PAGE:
I receive referrals from many other financial coaches and planners. Usually, they are fee-only planners, but some of them just want an expert advising their clients. Sometimes, they just want a second opinion.
Reasons why cancelling your Cash Value policy makes good sense.
It can make sense to cancel your cash-value policy for the following reasons.
- You simply do not have a need for permanent life insurance and you are on-track with your retirement planning. In other words, if you replaced your permanent policy with a term policy, your loved ones would be fine at the end of the term period.
- You have a universal life policy you purchased when interests rates were high and it was sold to you with unrealistic expectations. You can easily qualify for a much more affordable term policy.
- You need much more life insurance, but you’re spending an inordinate amount on cash-value policy.
- You purchased your cash-value policy within the past 2 or 3 years and realize it was sold to you more as a wealth building tool. Your cash-value is low to zero and you feel term will be a better solution for your life insurance needs.
- You really don’t understand how your policy works and have very little cash-value.
Reasons why keeping your Cash Value policy is a good idea.
Whenever you consider surrendering your cash-value policy, it’s best to first request an “in-force illustration”. Also known as an in-force ledger, this will show you how your policy is projected to perform over the life of the policy. It will show you how the face amount and cash value is projected to change bases on current interest rates and guaranteed interest rates.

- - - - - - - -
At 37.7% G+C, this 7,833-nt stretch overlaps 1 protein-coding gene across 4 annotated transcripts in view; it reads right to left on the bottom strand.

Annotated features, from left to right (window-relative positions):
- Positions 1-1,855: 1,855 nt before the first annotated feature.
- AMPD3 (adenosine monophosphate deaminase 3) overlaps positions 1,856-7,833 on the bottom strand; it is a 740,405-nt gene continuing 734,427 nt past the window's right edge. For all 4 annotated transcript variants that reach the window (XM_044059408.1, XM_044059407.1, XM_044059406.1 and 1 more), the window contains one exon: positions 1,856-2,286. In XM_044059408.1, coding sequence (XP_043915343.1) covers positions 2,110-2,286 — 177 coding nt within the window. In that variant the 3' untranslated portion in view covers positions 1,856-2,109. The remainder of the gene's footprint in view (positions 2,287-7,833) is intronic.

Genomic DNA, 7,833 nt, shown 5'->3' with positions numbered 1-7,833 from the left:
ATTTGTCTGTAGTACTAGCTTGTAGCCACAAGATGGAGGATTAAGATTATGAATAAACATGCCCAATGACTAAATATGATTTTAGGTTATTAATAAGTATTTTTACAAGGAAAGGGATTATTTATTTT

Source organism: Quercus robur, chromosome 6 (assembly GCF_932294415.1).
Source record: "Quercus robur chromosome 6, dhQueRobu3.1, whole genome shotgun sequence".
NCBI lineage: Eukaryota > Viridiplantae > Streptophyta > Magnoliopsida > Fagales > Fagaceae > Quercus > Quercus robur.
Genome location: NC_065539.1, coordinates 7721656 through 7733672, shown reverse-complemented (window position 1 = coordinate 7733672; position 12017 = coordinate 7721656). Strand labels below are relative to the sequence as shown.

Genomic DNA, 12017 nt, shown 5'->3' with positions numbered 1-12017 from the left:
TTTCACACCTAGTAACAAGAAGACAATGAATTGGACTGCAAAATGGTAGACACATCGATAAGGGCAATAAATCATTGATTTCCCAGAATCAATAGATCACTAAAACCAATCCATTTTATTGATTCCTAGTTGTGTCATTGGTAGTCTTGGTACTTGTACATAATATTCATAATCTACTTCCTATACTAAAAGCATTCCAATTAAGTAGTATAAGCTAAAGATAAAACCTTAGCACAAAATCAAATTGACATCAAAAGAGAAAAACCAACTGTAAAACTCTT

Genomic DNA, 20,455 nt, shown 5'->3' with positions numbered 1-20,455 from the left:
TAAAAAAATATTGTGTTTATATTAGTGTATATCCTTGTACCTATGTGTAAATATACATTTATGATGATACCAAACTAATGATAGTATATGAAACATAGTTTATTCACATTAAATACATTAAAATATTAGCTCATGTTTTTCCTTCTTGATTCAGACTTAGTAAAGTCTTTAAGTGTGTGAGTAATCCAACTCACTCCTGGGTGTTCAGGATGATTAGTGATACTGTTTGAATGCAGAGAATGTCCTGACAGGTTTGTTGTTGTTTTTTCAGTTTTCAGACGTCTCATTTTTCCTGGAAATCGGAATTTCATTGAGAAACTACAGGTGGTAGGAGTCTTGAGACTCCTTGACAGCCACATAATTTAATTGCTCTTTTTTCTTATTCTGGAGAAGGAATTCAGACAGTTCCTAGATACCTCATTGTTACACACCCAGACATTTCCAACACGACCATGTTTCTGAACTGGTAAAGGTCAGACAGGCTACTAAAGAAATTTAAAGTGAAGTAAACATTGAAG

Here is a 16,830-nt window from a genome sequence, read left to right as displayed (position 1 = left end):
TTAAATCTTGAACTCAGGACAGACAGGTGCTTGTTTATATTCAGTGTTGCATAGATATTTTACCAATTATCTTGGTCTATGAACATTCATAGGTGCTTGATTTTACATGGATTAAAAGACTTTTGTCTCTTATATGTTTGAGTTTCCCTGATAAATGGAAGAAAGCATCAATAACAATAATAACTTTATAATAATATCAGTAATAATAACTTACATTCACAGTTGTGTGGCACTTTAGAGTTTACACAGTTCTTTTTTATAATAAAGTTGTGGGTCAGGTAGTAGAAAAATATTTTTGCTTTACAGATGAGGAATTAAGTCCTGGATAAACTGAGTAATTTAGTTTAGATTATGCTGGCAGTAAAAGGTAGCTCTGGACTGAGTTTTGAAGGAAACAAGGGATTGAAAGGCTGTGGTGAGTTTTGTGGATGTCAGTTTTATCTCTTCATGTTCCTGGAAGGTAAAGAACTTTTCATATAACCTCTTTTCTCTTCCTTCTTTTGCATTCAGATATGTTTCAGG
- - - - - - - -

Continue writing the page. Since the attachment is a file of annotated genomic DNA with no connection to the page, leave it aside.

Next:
Unfortunately, life insurance illustrations can be complex and difficult to decipher. That’s why it’s a good idea to have an unbiased expert help you make sense of it.
The reasons to consider keeping your policy are as follows:
- Your health has worsened since you purchased your policy. You still need life insurance, but might not qualify for a decent term rate.
- Your policy is performing well and you simply need and/or want permanent life insurance protection.
- The surrender charges are very high and it doesn’t make financial sense to cancel the policy.
- You have a guaranteed universal life policy that isn’t designed to build cash-value. You still want to ensure your loved ones receive a substantial death benefit regardless of when you die.
- After a thorough analysis, you realize keeping the policy just makes the most financial sense.
Should I Cancel my Universal Life Insurance? Conclusion.
As you can see, there isn’t a simple answer to this question. Hopefully, the advice provided here will help you in determine the answer. It really makes sense to consider all your options and seek the advice of an objective professional who understands the complex policy designs of cash-value life insurance.
It’s not always either/or. Sometimes, you can keep your life insurance policy, but reduce the face amount. Again, receiving in-force illustrations showing different scenarios can help you see if this strategy makes sense.
Whatever you do, take your time to weigh your options carefully. Once you cancel a policy, it can be very difficult or impossible to reinstate it.
If you need advice, please feel free to give us a call.